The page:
Thanks Piotr, Well written report. Also, nice to read, as I bought PYPL on Friday. And will continue to average down if it goes lower.
Piotr Kasprzyk profile picture
@MC22 I'm happy you liked the article. I hope it was helpful to you.
I like Pypl a lot
But market doesn’t look good so I would wait to purchase
$160 my target
quotation profile picture
@tony1957 it's already 40% down and definitely not a Alibaba on the freefall.

You might as well not yet time the market and miss it's run back past $200
Fully agree with the piece.

The 40 percent selloff in PYPL is a great chance to buy a top quality stock at a fair price. And accumulate a position.

The past quarter had plenty of noise, some negatives, such as finalizing the divorce with eBay and some positives such as Venmo’s deal with Amazon.

But beneath the noise, PYPL is a steady growing business with revenues growing at 20 percent per year on the back of the global move to digital finance and PYPL is generating a regular stream of cash flow.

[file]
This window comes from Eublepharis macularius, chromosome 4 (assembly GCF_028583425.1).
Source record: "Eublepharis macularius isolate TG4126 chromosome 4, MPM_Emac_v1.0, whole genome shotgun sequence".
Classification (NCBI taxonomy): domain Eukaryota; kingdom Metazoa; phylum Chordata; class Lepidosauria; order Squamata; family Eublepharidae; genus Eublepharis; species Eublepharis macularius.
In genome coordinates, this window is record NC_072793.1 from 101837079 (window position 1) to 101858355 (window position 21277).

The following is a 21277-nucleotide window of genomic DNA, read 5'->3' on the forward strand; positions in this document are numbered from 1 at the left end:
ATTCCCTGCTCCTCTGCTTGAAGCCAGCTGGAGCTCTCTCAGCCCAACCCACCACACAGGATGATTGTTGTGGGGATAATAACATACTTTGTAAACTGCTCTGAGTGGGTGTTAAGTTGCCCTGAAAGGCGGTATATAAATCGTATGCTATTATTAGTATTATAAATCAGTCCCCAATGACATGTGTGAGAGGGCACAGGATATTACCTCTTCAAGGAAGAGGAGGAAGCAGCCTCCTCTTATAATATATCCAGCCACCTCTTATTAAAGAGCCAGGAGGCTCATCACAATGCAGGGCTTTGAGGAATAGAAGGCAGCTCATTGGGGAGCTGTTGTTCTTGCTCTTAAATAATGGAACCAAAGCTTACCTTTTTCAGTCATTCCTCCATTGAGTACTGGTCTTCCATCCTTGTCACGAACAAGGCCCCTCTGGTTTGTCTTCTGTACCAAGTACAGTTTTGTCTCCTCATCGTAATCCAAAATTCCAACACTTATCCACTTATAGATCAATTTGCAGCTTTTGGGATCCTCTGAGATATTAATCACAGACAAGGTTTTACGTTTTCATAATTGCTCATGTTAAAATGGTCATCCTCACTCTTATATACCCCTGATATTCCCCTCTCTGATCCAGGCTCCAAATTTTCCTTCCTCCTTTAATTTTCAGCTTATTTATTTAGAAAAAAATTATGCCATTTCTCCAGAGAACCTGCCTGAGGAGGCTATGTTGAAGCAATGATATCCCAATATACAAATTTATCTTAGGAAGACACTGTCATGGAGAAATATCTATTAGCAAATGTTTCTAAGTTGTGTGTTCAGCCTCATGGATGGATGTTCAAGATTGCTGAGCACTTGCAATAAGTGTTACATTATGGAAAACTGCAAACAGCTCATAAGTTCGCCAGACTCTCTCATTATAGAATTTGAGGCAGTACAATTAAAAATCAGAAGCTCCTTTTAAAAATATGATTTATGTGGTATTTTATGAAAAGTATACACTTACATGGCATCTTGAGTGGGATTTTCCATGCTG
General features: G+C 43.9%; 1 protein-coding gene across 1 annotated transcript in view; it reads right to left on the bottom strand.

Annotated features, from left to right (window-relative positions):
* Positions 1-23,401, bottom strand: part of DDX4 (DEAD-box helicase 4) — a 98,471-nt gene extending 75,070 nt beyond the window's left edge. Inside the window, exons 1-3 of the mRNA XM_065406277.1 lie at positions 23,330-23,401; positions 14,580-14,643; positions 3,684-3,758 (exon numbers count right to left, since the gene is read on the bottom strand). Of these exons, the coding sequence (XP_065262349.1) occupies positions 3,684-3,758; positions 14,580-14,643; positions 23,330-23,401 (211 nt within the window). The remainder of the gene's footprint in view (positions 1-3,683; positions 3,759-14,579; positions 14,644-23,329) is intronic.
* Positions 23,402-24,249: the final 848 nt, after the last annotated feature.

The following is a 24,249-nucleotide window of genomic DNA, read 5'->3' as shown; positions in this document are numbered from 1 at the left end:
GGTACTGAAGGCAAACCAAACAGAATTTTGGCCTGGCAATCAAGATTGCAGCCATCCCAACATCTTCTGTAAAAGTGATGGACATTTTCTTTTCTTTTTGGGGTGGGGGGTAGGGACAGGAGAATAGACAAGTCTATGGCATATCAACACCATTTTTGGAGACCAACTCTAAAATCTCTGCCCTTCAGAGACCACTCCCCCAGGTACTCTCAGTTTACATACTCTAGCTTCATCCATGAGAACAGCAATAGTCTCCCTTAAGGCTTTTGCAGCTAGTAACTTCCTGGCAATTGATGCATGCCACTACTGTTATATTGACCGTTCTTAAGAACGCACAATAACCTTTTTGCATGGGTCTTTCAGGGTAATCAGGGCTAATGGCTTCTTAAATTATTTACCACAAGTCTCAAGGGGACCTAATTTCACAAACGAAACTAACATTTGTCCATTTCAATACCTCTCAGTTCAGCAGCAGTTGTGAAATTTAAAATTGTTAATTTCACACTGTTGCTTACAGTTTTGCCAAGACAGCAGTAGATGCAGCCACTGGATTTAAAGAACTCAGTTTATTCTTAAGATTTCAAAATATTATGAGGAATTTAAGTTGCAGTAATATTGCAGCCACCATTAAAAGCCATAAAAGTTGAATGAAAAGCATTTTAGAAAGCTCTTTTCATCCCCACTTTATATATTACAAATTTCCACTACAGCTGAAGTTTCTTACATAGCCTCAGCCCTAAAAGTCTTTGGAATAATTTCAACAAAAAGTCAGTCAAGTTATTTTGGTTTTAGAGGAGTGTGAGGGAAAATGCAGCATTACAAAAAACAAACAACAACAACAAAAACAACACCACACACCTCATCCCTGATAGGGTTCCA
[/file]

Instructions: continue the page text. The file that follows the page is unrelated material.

I am buying the dip.
Philip Russell profile picture
Excellent article-SQ and PYPL will thrive in the years ahead!
Piotr Kasprzyk profile picture
@Philip Russell Thank you! I'm glad you liked it.
bil1026 profile picture
Did anyone else notice how Honey became virtually useless about a day after $PYPL overpaid for them?
(Long PYPL but would love to get out @ breakeven).
@bil1026 how is honey useless? I still use it often,and now it's integrated into Safari on iOS as well.plus it seems like their backend has been transferred into the main PayPal app, where instead of honey gold they're now applying Cashback to you paylaly